We settled into a red banquette before a wooden table polished to a mirror-like luster that was set with stark white plates, the typical flatware arrangements, also a set of chopsticks, and a unique all-purpose utensil that looked like it could handle any preparation, and contemplated the complex menu. There are the 1+2+3 combinations like seared veal brisket, yogurt harissa sauce, and lettuce and crispy socca; or spit roasted John Dory, crispy Vierge sauce, and cereals. There are the set menus of two appetizers, two main courses and dessert that focus on Italian or Spanish cuisines. There are the a la carte listings of soups, salads, steamed fare, vegetables, and the typically Ducasse soft boiled egg paired here with salted cod. Any of the items can be mixed and matched, which is what we did, zigzagging across the menu to sample a wide assortment of flavors and textures, savoring the range of tastes, struggling to resist the flatbreads -- paired with eggplant, zucchini and tomato—moussaka style – that proved so irresistible, we finally begged the waiter to take them away.

The 300-plus wine list includes selections from Spain to Portugal, from South Africa to New Zealand and Australia, from Argentina to Chile, from America to France. Whites  are “Golds,” reds are “Rubies.” They range from the light wines: Pale Gold and Light Ruby to the fuller bodied: Intense Gold and Intense Ruby. “We felt with our international clientele, it was a perfect mating,” said Chevanne. “You can have wine by the glass. Try a different wine for each course.”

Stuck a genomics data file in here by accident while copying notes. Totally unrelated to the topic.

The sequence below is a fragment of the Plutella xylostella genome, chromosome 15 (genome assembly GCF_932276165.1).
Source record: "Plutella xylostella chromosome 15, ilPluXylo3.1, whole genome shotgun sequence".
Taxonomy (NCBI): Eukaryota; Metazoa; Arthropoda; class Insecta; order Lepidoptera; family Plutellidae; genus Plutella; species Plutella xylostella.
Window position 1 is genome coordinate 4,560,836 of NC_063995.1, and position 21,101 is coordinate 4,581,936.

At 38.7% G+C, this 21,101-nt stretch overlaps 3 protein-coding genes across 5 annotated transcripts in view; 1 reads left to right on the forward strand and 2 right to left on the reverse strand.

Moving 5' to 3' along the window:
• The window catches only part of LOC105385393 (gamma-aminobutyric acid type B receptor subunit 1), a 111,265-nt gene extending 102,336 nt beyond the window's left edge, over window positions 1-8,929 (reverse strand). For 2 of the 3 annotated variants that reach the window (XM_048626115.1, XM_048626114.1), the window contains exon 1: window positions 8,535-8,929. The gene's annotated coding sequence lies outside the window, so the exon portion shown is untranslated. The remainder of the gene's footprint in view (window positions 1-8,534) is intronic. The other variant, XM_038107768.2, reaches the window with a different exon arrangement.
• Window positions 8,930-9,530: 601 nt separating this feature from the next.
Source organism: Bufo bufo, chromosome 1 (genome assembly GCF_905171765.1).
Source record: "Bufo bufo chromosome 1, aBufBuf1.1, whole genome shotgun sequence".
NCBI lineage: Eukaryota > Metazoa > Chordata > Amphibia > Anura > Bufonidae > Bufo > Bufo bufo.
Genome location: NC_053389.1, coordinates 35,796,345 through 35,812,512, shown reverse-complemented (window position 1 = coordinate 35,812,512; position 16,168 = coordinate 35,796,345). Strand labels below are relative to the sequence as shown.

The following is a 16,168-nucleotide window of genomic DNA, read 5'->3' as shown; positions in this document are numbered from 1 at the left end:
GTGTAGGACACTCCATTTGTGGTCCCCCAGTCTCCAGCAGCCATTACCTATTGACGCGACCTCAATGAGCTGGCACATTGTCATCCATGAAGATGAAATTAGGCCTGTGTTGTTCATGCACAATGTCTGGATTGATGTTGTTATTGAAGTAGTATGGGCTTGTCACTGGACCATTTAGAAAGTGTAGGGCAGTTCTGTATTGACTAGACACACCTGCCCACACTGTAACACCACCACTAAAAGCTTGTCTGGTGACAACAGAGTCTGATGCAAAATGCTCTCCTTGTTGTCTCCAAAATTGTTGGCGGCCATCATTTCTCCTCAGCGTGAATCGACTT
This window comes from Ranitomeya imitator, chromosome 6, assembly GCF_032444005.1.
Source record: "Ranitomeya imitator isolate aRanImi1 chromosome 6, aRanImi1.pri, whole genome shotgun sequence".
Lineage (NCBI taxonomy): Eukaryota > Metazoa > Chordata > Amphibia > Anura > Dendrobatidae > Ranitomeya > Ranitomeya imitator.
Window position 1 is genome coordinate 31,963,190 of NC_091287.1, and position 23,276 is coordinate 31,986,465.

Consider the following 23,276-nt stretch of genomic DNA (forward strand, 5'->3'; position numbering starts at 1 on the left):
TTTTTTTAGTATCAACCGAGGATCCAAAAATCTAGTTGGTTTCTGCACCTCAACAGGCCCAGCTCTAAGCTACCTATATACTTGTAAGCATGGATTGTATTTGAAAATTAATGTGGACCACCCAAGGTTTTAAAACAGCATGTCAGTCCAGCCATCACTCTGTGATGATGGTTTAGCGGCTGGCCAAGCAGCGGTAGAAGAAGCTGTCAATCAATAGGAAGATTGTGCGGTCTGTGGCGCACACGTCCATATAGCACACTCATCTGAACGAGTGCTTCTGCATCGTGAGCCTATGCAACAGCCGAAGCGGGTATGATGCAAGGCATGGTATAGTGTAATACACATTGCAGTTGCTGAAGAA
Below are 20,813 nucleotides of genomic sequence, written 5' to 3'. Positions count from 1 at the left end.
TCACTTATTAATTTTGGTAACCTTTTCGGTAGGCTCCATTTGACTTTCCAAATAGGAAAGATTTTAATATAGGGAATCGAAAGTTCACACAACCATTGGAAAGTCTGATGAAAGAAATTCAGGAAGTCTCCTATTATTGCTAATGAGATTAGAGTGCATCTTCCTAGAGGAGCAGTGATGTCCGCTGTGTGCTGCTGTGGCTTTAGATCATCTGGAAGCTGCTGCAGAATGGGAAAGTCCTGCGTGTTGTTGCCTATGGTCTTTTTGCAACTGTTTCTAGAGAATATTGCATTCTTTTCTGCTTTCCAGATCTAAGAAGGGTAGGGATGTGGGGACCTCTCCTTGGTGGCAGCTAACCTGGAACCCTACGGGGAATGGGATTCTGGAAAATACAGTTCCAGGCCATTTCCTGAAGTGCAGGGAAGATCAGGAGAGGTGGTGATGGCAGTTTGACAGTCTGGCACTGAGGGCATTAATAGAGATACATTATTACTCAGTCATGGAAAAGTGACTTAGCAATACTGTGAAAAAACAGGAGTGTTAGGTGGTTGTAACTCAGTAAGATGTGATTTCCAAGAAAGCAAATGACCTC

We did, and it was an adventure. The entire Spoon experience is an adventure in high-style dining, and it did not take long for St.-Tropez’s high-style crowd to discover it. Just a few steps up the stairway is Byblos’ famed disco Les Caves du Roy. Dinner at Spoon and dancing at Le Caves – what better way to spend an evening in the now and forever trendy St.-Tropez?

Spoon
Byblos St.-Tropez
83990 St.-Tropez, France

Phone: 33 (0)4 94 56 68 00
Email:
Saint-tropez@byblos.com

Photos by Harvey Frommer

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About the Authors:  Myrna Katz Frommer and Harvey Frommer are a wife and husband team who successfully bridge the worlds of popular culture and traditional scholarship. Co-authors of the critically acclaimed interactive oral histories It Happened in the Catskills, It Happened in Brooklyn, Growing Up Jewish in America, It Happened on Broadway, It Happened in Manhattan, It Happened in Miami. They teach what they practice as professors at Dartmouth College.

They are also travel writers who specialize in luxury properties and fine dining as well as cultural history and Jewish history and heritage in the United States, Europe, and the Caribbean. More about these authors.

You can contact the Frommers at: 

Email: myrna.frommer@Dartmouth.EDU
Email: harvey.frommer@Dartmouth.EDU
Web: http://www.dartmouth.edu/~frommer/travel.htm.

This Article is Copyright © 1995 - 2012 by Harvey and Myrna Frommer.  All rights reserved worldwide.